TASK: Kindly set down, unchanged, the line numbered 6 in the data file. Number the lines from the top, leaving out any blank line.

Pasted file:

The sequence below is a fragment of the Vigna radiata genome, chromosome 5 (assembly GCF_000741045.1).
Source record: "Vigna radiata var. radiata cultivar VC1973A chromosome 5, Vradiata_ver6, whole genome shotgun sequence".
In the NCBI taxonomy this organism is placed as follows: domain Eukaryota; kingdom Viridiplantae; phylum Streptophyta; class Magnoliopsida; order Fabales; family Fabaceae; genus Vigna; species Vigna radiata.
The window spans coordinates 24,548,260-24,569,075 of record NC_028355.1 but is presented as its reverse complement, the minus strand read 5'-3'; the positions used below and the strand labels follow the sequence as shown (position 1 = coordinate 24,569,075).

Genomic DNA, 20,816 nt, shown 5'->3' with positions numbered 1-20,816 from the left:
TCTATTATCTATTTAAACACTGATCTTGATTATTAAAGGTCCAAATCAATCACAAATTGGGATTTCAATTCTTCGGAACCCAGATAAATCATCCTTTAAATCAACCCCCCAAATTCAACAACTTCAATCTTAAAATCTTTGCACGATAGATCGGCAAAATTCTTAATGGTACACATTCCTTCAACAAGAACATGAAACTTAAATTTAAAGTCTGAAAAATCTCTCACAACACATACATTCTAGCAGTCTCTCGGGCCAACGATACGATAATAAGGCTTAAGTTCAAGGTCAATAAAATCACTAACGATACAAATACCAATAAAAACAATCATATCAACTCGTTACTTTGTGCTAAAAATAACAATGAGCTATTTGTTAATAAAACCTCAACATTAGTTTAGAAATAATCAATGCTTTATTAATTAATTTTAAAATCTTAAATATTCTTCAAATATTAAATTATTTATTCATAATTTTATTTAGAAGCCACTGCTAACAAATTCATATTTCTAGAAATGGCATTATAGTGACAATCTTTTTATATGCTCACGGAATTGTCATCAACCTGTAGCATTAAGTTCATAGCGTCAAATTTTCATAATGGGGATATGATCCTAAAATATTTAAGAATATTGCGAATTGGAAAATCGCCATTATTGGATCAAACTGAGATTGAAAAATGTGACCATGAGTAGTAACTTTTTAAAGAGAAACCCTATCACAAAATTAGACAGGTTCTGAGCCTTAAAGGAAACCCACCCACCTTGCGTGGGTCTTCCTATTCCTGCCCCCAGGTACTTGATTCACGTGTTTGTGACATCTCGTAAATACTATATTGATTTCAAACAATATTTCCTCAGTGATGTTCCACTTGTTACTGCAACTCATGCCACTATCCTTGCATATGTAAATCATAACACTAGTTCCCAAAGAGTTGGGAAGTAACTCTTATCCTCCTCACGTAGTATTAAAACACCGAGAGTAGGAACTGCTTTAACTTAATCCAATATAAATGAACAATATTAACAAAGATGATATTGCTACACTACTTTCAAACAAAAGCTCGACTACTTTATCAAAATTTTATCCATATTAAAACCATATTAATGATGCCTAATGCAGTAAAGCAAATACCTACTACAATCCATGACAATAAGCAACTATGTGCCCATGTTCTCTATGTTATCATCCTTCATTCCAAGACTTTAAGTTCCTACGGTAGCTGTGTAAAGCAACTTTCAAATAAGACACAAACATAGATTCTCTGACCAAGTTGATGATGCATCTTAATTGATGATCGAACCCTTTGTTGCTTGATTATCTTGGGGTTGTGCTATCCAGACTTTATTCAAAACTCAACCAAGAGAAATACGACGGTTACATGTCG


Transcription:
TCTATTATCTATTTAAACACTGATCTTGATTATTAAAGGTCCAAATCAATCACAAATTGGGATTTCAATTCTTCGGAACCCAGATAAATCATCCTTTAAATCAACCCCCCAAATTCAACAACTTCAATCTTAAAATCTTTGCACGATAGATCGGCAAAATTCTTAATGGTACACATTCCTTCAACAAGAACATGAAACTTAAATTTAAAGTCTGAAAAATCTCTCACAACACATACATTCTAGCAGTCTCTCGGGCCAACGATACGATAATAAGGCTTAAGTTCAAGGTCAATAAAATCACTAACGATACAAATACCAATAAAAACAATCATATCAACTCGTTACTTTGTGCTAAAAATAACAATGAGCTATTTGTTAATAAAACCTCAACATTAGTTTAGAAATAATCAATGCTTTATTAATTAATTTTAAAATCTTAAATATTCTTCAAATATTAAATTATTTATTCATAATTTTATTTAGAAGCCACTGCTAACAAATTCATATTTCTAGAAATGGCATTATAGTGACAATCTTTTTATATGCTCACGGAATTGTCATCAACCTGTAGCATTAAGTTCATAGCGTCAAATTTTCATAATGGGGATATGATCCTAAAATATTTAAGAATATTGCGAATTGGAAAATCGCCATTATTGGATCAAACTGAGATTGAAAAATGTGACCATGAGTAGTAACTTTTTAAAGAGAAACCCTATCACAAAATTAGACAGGTTCTGAGCCTTAAAGGAAACCCACCCACCTTGCGTGGGTCTTCCTATTCCTGCCCCCAGGTACTTGATTCACGTGTTTGTGACATCTCGTAAATACTATATTGATTTCAAACAATATTTCCTCAGTGATGTTCCACTTGTTACTGCAACTCATGCCACTATCCTTGCATATGTAAATCATAACACTAGTTCCCAAAGAGTTGGGAAGTAACTCTTATCCTCCTCACGTAGTATTAAAACACCGAGAGTAGGAACTGCTTTAACTTAATCCAATATAAATGAACAATATTAACAAAGATGATATTGCTACACTACTTTCAAACAAAAGCTCGACTACTTTATCAAAATTTTATCCATATTAAAACCATATTAATGATGCCTAATGCAGTAAAGCAAATACCTACTACAATCCATGACAATAAGCAACTATGTGCCCATGTTCTCTATGTTATCATCCTTCATTCCAAGACTTTAAGTTCCTACGGTAGCTGTGTAAAGCAACTTTCAAATAAGACACAAACATAGATTCTCTGACCAAGTTGATGATGCATCTTAATTGATGATCGAACCCTTTGTTGCTTGATTATCTTGGGGTTGTGCTATCCAGACTTTATTCAAAACTCAACCAAGAGAAATACGACGGTTACATGTCG